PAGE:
Yesterday, two of NZ’s leading newspapers — Fairfax stablemates The Press and the Dominion Post — featured an exciting story by Press science reporter Paul Gorman. The Press headlined it Climate change down to nature, while the Dom Post opted for the slightly more accurate Nature blamed for warming. Big news, obviously, as Gorman explained in the opening sentence in the DP version:
Nature, not mankind, is responsible for recent climate change, according to new peer-reviewed research likely to send ripples around the world.
The first ripples showed up at Hot Topic on Friday morning, alerting me to this apparently ground-breaking piece of research — a paper in the American Geophysical Union’s Journal of Geophysical Research titled Influence of the Southern Oscillation on tropospheric temperature . And then I saw the author list: McLean, J. D., C. R. de Freitas, and R. M. Carter. That’s Bob “big lie” Carter, inexpert witness Chris de Freitas, and Aussie “climate analyst” John McLean, as good a cross-section of the southern hemisphere climate crank coterie as you’re likely to find in one journal at one time. And guess what, the paper’s available free of charge from the NZ Climate “Science” Coalition web site [PDF (link now broken, see Update 4 below)], although the AGU want to charge for it. All sorts of interesting questions popped into my mind…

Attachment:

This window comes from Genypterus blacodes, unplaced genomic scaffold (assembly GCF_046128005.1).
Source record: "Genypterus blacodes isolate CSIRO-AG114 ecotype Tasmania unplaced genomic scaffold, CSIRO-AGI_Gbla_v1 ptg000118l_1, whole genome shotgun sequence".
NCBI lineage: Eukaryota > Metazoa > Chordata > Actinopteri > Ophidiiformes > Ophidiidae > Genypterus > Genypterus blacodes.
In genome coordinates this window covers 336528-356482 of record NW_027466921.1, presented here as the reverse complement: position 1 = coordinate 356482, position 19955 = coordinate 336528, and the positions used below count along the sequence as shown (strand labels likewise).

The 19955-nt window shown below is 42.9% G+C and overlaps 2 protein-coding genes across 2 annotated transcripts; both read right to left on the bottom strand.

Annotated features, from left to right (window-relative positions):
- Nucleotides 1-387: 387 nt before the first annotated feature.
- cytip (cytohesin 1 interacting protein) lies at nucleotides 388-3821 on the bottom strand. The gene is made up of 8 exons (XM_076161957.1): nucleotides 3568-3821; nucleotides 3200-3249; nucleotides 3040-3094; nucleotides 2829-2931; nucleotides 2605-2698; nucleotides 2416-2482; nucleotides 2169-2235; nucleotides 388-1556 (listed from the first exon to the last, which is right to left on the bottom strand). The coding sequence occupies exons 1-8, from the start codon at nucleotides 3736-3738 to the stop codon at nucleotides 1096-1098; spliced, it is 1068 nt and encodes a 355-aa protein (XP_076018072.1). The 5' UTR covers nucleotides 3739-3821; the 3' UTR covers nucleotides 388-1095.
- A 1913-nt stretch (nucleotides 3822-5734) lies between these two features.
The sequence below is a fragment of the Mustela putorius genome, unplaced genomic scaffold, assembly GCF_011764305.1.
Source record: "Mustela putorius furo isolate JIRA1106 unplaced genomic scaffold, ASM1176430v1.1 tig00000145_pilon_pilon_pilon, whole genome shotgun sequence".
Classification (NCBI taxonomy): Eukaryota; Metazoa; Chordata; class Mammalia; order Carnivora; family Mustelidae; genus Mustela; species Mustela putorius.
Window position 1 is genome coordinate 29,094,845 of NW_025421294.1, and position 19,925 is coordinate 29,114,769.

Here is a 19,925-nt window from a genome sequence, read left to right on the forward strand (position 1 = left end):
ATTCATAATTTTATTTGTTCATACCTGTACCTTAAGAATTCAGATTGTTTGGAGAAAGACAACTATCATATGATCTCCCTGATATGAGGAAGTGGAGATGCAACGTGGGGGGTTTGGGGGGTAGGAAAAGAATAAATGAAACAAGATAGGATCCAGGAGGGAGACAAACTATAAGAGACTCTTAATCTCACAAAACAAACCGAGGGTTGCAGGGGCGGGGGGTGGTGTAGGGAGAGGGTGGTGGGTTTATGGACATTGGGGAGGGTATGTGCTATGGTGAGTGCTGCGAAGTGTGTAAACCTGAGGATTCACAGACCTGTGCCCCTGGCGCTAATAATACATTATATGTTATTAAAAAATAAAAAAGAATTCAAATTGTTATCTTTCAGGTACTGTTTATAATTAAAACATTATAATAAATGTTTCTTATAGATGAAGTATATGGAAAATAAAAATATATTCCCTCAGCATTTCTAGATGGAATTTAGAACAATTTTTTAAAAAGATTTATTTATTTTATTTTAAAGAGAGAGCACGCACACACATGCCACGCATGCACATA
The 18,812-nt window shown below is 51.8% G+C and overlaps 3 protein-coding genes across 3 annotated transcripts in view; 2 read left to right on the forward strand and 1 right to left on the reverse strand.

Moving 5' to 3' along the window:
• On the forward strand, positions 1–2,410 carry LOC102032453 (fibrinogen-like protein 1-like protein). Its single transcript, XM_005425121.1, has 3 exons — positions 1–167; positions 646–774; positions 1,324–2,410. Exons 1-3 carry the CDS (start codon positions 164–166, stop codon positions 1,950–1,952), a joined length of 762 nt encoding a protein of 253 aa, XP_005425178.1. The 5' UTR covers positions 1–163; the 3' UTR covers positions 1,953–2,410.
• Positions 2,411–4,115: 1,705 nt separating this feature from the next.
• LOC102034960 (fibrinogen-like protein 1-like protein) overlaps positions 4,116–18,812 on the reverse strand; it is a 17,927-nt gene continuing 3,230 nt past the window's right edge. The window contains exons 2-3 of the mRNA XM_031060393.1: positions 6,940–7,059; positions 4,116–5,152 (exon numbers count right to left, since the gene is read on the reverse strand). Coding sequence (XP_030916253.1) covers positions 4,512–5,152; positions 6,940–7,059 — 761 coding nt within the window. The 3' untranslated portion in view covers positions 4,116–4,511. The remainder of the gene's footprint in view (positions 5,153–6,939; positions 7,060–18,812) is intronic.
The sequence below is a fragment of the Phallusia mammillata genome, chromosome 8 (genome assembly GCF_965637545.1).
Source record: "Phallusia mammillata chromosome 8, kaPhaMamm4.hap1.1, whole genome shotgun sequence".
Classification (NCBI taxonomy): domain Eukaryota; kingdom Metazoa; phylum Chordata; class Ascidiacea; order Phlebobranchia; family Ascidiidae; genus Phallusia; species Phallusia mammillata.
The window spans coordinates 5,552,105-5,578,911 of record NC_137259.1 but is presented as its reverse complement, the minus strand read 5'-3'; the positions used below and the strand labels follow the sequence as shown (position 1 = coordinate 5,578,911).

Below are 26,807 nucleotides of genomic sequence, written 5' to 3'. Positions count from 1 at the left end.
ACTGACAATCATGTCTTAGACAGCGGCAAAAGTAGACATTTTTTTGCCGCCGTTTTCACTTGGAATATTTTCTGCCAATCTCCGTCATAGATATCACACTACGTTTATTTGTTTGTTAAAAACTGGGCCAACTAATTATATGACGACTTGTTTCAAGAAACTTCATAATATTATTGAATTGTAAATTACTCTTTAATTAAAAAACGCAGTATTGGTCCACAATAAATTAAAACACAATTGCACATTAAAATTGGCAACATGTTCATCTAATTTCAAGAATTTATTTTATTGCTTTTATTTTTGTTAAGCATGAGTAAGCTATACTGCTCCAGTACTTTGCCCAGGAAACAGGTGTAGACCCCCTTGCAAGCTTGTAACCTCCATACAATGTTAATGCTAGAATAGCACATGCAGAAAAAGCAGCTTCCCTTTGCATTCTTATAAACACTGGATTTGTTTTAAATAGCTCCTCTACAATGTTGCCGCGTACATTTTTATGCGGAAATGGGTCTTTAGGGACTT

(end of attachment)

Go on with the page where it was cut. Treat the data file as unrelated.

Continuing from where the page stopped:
My first instinct, naturally enough, was to read the paper to see what it said. Could a paper that claimed nature was driving warming really have made it through peer-review into a mainstream journal? The answer to that question is easy enough. McLean et al (2009) makes no such claim. The closest it gets is in the closing paragraph:
â€¦ this study has shown that natural climate forcing associated with ENSO is a major contributor to variability and perhaps recent trends in global temperature, a relationship that is not included in current global climate models.
“And perhaps recent trends in global temperature”? Nowhere in the paper do they discuss trends in global temperature, and as Tamino points out in an excellent analysis at Open Mind, the procedure they use to compare temperature to the Southern Oscillation Index specifically prevents any conclusions about trends, because it removes them from the data! And just in case there’s any doubt, if you “correct” the global temperature series for the influence of El NiÃ±o and La NiÃ±a (aka ENSO, the El NiÃ±o Southern Oscillation), the underlying (upwards) trends remain the same.